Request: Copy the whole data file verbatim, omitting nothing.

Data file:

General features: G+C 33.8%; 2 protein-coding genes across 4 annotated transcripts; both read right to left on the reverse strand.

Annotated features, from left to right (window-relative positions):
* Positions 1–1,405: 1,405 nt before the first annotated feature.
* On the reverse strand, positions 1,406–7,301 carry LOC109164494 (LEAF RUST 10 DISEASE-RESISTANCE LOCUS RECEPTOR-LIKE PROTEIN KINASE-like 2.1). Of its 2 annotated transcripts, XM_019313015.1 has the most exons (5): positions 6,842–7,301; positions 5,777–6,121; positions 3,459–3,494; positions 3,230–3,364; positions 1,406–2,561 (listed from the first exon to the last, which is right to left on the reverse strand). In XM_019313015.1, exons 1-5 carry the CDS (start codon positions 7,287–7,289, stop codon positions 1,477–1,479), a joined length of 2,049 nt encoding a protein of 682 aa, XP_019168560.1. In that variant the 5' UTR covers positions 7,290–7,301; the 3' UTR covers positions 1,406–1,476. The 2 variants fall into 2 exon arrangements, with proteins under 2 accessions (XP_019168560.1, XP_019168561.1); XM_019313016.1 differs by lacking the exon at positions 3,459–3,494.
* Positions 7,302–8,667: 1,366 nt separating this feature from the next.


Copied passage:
General features: G+C 33.8%; 2 protein-coding genes across 4 annotated transcripts; both read right to left on the reverse strand.

Annotated features, from left to right (window-relative positions):
* Positions 1–1,405: 1,405 nt before the first annotated feature.
* On the reverse strand, positions 1,406–7,301 carry LOC109164494 (LEAF RUST 10 DISEASE-RESISTANCE LOCUS RECEPTOR-LIKE PROTEIN KINASE-like 2.1). Of its 2 annotated transcripts, XM_019313015.1 has the most exons (5): positions 6,842–7,301; positions 5,777–6,121; positions 3,459–3,494; positions 3,230–3,364; positions 1,406–2,561 (listed from the first exon to the last, which is right to left on the reverse strand). In XM_019313015.1, exons 1-5 carry the CDS (start codon positions 7,287–7,289, stop codon positions 1,477–1,479), a joined length of 2,049 nt encoding a protein of 682 aa, XP_019168560.1. In that variant the 5' UTR covers positions 7,290–7,301; the 3' UTR covers positions 1,406–1,476. The 2 variants fall into 2 exon arrangements, with proteins under 2 accessions (XP_019168560.1, XP_019168561.1); XM_019313016.1 differs by lacking the exon at positions 3,459–3,494.
* Positions 7,302–8,667: 1,366 nt separating this feature from the next.